Health and health-care use by New Zealand Vietnam War veterans and their wives : an examination of Andersen's model of health-care utilization : a thesis presented in partial fulfilment of the requirements for the degree of Doctor of Philosophy in Psychology at Massey University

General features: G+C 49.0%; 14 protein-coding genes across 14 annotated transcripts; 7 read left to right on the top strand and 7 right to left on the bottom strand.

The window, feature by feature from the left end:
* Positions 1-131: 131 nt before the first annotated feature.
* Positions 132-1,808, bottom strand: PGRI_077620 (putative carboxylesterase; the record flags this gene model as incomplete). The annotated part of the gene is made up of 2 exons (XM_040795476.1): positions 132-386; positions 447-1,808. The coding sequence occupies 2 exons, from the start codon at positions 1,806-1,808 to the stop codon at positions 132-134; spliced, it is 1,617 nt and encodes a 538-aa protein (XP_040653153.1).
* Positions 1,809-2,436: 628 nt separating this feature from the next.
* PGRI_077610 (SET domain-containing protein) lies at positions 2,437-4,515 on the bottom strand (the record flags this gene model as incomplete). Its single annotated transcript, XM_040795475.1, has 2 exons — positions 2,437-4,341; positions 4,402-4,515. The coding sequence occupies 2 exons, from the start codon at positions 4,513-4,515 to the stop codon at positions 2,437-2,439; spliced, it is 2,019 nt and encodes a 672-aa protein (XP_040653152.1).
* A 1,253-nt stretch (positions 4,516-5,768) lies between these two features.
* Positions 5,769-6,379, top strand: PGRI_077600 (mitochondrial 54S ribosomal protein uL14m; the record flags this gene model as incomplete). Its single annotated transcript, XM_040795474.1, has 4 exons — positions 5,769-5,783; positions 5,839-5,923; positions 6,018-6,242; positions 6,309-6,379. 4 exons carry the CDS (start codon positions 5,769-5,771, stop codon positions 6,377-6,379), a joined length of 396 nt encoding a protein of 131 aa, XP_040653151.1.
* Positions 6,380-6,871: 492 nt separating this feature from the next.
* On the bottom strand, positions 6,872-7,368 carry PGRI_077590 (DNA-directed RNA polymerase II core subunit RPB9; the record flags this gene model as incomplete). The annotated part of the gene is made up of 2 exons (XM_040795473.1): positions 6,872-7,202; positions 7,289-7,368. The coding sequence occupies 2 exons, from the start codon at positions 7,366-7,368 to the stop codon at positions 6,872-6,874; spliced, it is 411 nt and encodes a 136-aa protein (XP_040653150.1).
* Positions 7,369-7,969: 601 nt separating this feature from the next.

Previous research has found that the debilitating physical and psychological sequelae of combat stress experienced by Vietnam War veterans extend also to their wives. The present study has broadened the focus by applying the Andersen model of health services utilization to health-care used by a community sample of 281 couples comprising New Zealand Vietnam war veterans and their wives who had each completed one postal survey. Andersen (1968) proposed that utilization was a function of three components: predisposition, enablement and physical-need. Predisposition represents sociocultural and personal variables such as ethnicity and health beliefs that increase the likelihood of utilization. Enablement represents familial and medical resources such as income and health insurance which facilitate access health-care. Physical-need represents perceived or diagnosed need for health-care. The present study modified Andersen's model to include two further components, psychological-need and multiple-need. Psychological-need represents variables such as distress and trauma, while multiple-need represents co-existing physical-need and psychological-need. The model was applied to a total of thirteen health-care measures which were categorised as either 'contact' or 'volume' measures Contact measured whether a service had been used, while volume measured the amount of contact with a service. Seven measures tapped professional care (treatment by hospitals, general practitioners (GPs) and other professionals), and six tapped self-care (treatment by prescriptions, bedrest or reduced activity). Although veterans reported greater health-need than their wives, they were less frequent in their use of a range of services, including GP services. Five hypotheses tested core propositions of the model. Results supported one hypothesis; namely, that physical-need was more important in explaining the frequency of GP-service use than the likelihood of its use. The other four hypotheses received either limited or no support. Two hypotheses tested the modified model and received limited support. Psychological-need and multiple-need enhanced the explanation of five and two services, respectively. No evidence was found that poor psychological functioning or co-existing health problems were associated with use of GP services. There was evidence that psychological-need was associated with use of hospital services. Findings suggested that veterans and their wives who did not possess specified enabling resources had impeded access to GP-care. Overall, predisposing characteristics accounted for most of the explained variance across the thirteen measures of health-care, and enabling resources accounted for the least. Discussion focused on the need for future research to refine health-care measures so that the reasons for use or non-use of specific services are explicit, to use longitudinal designs in order to examine the process of health-care, and to more clearly explicate the Andersen (1968) model in terms of theoretical relationships among predictors.